3. 3. is seen to be in the direction of the system ground plane ( x direction here), which behavior shows no particular distinction between the proposed and other small 2.4-GHz antennas for PDA phone applications [10 –13]. Figures 7(a) and 7(b) present the measured peak antenna gain and radiation efficiency for 700 MHz and 2.4-GHz WLAN/2.5-GHz WiMAX operation. In the 700- MHz band, the peak gain is in the range of 1.5–2.6 dBi with the radiation efficiency above 64%. As for the WLAN/WiMAX bands, Figure 6 Measured 3D radiation patterns at 2593 MHz for the WLAN/ WiMAX antenna studied in Figure 3 [Color figure can be viewed in the online issue, which is available at www.interscience.wiley.com] which dipole-like radiation is obtained with omnidirectional pat- tern in the plane (the y–z plane in this study and two nulls in the x axis direction) perpendicular to the ground plane at the longer side [6 –9]. Also, no major difference is observed for radiation patterns at 2442 and 2593 MHz, which suggests stable radiation properties for the WLAN/WiMAX antenna. In addition, the max- imum radiation over the 2.4-GHz WLAN/2.5-GHz WiMAX bands (a) (a) (b) (b) Figure 7 Measured peak antenna gain and radiation efficiency for the Figure 8 Simulated reflection coefficients (S11, S22) and isolation (S21) two antennas studied in Figure 3: (a) for the 700 MHz antenna; (b) for the for the case with (a) a common shorting wall and (b) a CCD shielding WLAN/WiMAX antenna [Color figure can be viewed in the online issue, cylinder [Color figure can be viewed in the online issue, which is available which is available at www.interscience.wiley.com] at www.interscience.wiley.com] 2950 MICROWAVE AND OPTICAL TECHNOLOGY LETTERS / Vol. 50, No. 11, November 2008 DOI 10.1002/mop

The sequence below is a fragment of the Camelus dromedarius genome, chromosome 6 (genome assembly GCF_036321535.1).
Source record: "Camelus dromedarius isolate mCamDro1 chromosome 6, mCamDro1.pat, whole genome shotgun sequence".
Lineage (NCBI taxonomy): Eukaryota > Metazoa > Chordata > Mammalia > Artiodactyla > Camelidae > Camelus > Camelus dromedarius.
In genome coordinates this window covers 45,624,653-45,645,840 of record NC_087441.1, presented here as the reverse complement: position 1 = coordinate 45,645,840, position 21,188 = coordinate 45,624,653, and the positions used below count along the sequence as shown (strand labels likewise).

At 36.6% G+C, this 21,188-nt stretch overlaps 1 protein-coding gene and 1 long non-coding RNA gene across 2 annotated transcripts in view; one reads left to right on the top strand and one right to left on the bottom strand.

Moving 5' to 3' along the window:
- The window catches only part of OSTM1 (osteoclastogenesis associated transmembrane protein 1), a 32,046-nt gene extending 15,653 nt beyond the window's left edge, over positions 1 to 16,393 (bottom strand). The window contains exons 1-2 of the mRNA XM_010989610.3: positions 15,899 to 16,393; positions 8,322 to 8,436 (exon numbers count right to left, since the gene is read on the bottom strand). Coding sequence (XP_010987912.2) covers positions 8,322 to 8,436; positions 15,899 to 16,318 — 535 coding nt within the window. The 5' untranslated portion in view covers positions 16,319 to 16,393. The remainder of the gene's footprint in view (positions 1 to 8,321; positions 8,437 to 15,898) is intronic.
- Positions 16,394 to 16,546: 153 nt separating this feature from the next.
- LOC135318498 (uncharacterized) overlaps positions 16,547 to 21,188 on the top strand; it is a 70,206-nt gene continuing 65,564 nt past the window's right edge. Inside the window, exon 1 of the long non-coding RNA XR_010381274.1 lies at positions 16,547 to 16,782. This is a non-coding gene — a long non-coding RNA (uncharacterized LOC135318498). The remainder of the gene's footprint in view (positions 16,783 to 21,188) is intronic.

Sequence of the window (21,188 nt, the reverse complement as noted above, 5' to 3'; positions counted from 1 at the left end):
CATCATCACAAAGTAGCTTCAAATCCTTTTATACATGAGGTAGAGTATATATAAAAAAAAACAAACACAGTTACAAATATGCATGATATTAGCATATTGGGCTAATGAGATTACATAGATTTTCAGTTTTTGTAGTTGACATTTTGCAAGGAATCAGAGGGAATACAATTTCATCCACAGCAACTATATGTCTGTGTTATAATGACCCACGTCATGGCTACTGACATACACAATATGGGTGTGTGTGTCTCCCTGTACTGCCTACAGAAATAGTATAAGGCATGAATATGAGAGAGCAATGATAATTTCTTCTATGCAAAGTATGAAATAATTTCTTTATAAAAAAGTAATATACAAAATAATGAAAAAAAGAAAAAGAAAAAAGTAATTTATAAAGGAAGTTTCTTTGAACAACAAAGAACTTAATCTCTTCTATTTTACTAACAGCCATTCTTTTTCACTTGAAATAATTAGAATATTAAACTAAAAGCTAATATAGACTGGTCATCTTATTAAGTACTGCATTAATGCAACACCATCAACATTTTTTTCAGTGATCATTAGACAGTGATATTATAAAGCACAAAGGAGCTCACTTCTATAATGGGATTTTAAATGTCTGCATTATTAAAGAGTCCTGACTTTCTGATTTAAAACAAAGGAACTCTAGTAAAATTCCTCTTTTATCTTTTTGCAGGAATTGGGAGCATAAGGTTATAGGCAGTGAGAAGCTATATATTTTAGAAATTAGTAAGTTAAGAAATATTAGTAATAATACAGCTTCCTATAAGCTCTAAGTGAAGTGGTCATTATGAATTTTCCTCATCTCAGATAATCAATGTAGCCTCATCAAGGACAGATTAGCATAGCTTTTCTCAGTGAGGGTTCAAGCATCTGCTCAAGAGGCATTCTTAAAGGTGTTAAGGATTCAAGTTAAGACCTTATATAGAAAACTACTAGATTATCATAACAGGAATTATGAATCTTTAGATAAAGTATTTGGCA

4. 4. the peak antenna gain is between 3.9 and 5.1 dBi, and the radiation 8. C.Y. Chiu, P.L. Teng, and K.L. Wong, Shorted, folded planar mono- efficiency exceeds about 72%. The radiation efficiency was ob- pole antenna for dual-band mobile phone, Electron Lett 39 (2003), tained in the 3D test system (software) by calculating the total 1301–1302. radiated power of the antenna under test over the 3D spherical 9. K.L. Wong, Y.C. Lin, and T.C. Tseng, Thin internal GSM/DCS patch antenna for a portable mobile terminal, IEEE Trans Antennas Propagat radiation and then dividing the sum by the input power (default 54 (2006), 238 –243. value of 0 dBm here). 10. S.W. Su, T.Y. Wu, Y.T. Cheng, and K.L. Wong, A foam-base surface- To move on further practical antenna applications, the two mountable shorted monopole antenna for WLAN application, Micro- proposed antennas were combined to form a single antenna ele- wave Opt Technol Lett 38 (2003), 501–503. ment by connecting both shorting strips. In this way, an internal 11. K.L. Wong and C.H. Chang, An EMC foam-base chip antenna for multiband monopole antenna with one shorting wall (4 mm in WLAN operation, Microwave Opt Technol Lett 47 (2005), 80 – 82. width) and two separate feeds [see inset in Fig. 8(a)] is obtained. 12. S.W. Su and K.L. Wong, Wideband antenna integrated in a system in The results of the simulated reflection coefficient (S11 for the 700 package for WLAN/WiMAX operation in a mobile device, Microwave MHz antenna, S22 for the WLAN/WiMAX antenna) and isolation Opt Technol Lett 48 (2006), 2048 –2053. (S21) between the two antennas are shown in Figure 8(a). Com- 13. S.W. Su and J.H. Chou, Internal 3G and WLAN/WiMAX antennas integrated in palm-sized mobile devices, Microwave Opt Technol Lett pared with Figure 3(b), the isolation level here has been deterio- 50 (2008), 29 –31. rated by about 5 dB (from 20 to 15 dB) and 10 dB (from 30 14. K.L. Wong, S.W. Su, C.L. Tang, and S.H. Yeh, Internal shorted patch to 20 dB), respectively, over the 700-MHz band and the WLAN/ for a UMTS folder-type mobile phone, IEEE Trans Antennas Propag WiMAX band. Nevertheless, the isolation is still less than about 53 (2005), 3391–3394. 15 dB, which is most of the time adopted for many mobile-phone 15. C.M. Su, K.L. Wong, C.L. Tang, and S.H. Yeh, EMC internal patch antenna applications in industry. Moreover, it is worth studying the antenna for UMTS operation in a mobile device, IEEE Trans Antennas effects of inserting a RF-shielding cylinder for a CCD used in an Propag 53 (2005), 3836 –3839. embedded digital camera between the two antennas [see inset in Fig. 8(b)]. Figure 8(b) shows the simulated S parameters (S11, S22, © 2008 Wiley Periodicals, Inc. S21) of the two proposed antennas with a CCD shielding cylinder (diameter 5 mm, 6 mm in height). It is easily seen that both the antenna operating bands and isolation are almost the same as compared with those in Figure 3(b). This phenomenon suggests OPTICAL FIBER SENSOR FOR that the fringing EM fields around the antenna shorting strip/ LOCALIZING HEATING POSITIONS IN portion can be lessened to some degree, as a relaxed alternative to MULTIPLE POINTS USING a large shielding wall [14, 15]. MULTICHANNEL GRATINGS WITH PHASE SAMPLING AND WAVELENGTH 4. CONCLUSION DIVISION MULTIPLEXING TECHNIQUES Two integrated, internal antennas, obtained from cutting a metal Li Xia and P. Shum plate, for 700 MHz and WLAN/WiMAX operation for palm-sized Network Technology Research Centre, Nanyang Technological mobile devices have been presented. A design prototype mounted University, Singapore 639798; Corresponding author: near one side of the system circuit board with the antenna shorting xiali@ntu.edu.sg strips facing each other has been constructed and tested. Good port isolation between the two antennas over the operating bands has Received 2 March 2008 been achieved. Furthermore, the two proposed antennas can be integrated into a single antenna element simply by connecting both ABSTRACT: An optical fiber sensor system with multichannel fiber shorting strips, leading to a multiband antenna with two individual Bragg gratings (FBGs) is proposed. The gratings are designed and fab- feeds for multinetwork operation. ricated by phase sampling technique within strongly chirped phase masks. The sensing application can be realized at multiple points through wavelength division multiplexing (WDM) technique. It means REFERENCES that the different point can be monitored by different gratings, which 1. Federal Communications Commission, 2007. 700 MHz second report occupies different wavelength region, according to the central pitch and and order. Available at: http://fjallfoss.fcc.gov/edocs_public/attach- chirp coefficient of phase masks. The heating position with high resolu- match/FCC-07-132A1.pdf. tion can be analyzed through three corresponding channel shifts in the 2. Federal Communications Commission. Auction 73: 700 MHz band. multichannel profile. In our experiment, the two multichannel gratings Available at: http://wireless.fcc.gov/auctions/default.htm?job auction_ with channel spacing of 0.8 and 1.6 nm, respectively, are fabricated and factsheet&id 73. used for sensing in two points. At last, the 400 m accuracy of localiz- 3. WiMAX Forum, 2005. Deployment considerations for fixed wireless ing the heating position is achieved. © 2008 Wiley Periodicals, Inc. access in 2.5 GHz and 3.5 GHz license bands. Available at: http:// Microwave Opt Technol Lett 50: 2951–2954, 2008; Published online in www.wimaxforum.org/news/downloads/DeploymentConsiderations_ Wiley InterScience (www.interscience.wiley.com). DOI 10.1002/mop. White_PaperRev_1_4.pdf. 23832 4. Intel. Mobile internet device and ultra mobile PC. Available at: http:// www.intel. com/products/mid/index.htm. Key words: optical fiber sensor; fiber Bragg grating (FBG); multichan- 5. K.L. Wong, J.H. Chou, C.L. Tang, and S.H. Yeh, Integrated internal nel; phase sampling GSM/DCS and WLAN antennas with optimized isolation for a PDA phone, Microwave Opt Technol Lett 46 (2005), 323–326. 1. INTRODUCTION 6. K.L. Wong, S.W. Su, T.W. Chiou, and Y.C. Lin, Dual-band plastic chip antenna for GSM/DCS mobile phones, Microwave Opt Technol Nowadays, optical fiber sensors are more attractive in various Lett 33 (2002), 330 –332. areas because of their immunity to electromagnetic interference, 7. H.C. Tung, C.Y. Fang, and K.L. Wong, An inverted-L monopole high sensitivity, compactness, and simplicity of fabrication [1]. antenna loaded with a meandered wire for GSM/DCS dual-band mo- Among these, optical fiber distributed monitoring [2] is particu- bile phones, Microwave Opt Technol Lett 33 (2002), 212–214. larly useful in several situations, such as when there is no prior DOI 10.1002/mop MICROWAVE AND OPTICAL TECHNOLOGY LETTERS / Vol. 50, No. 11, November 2008 2951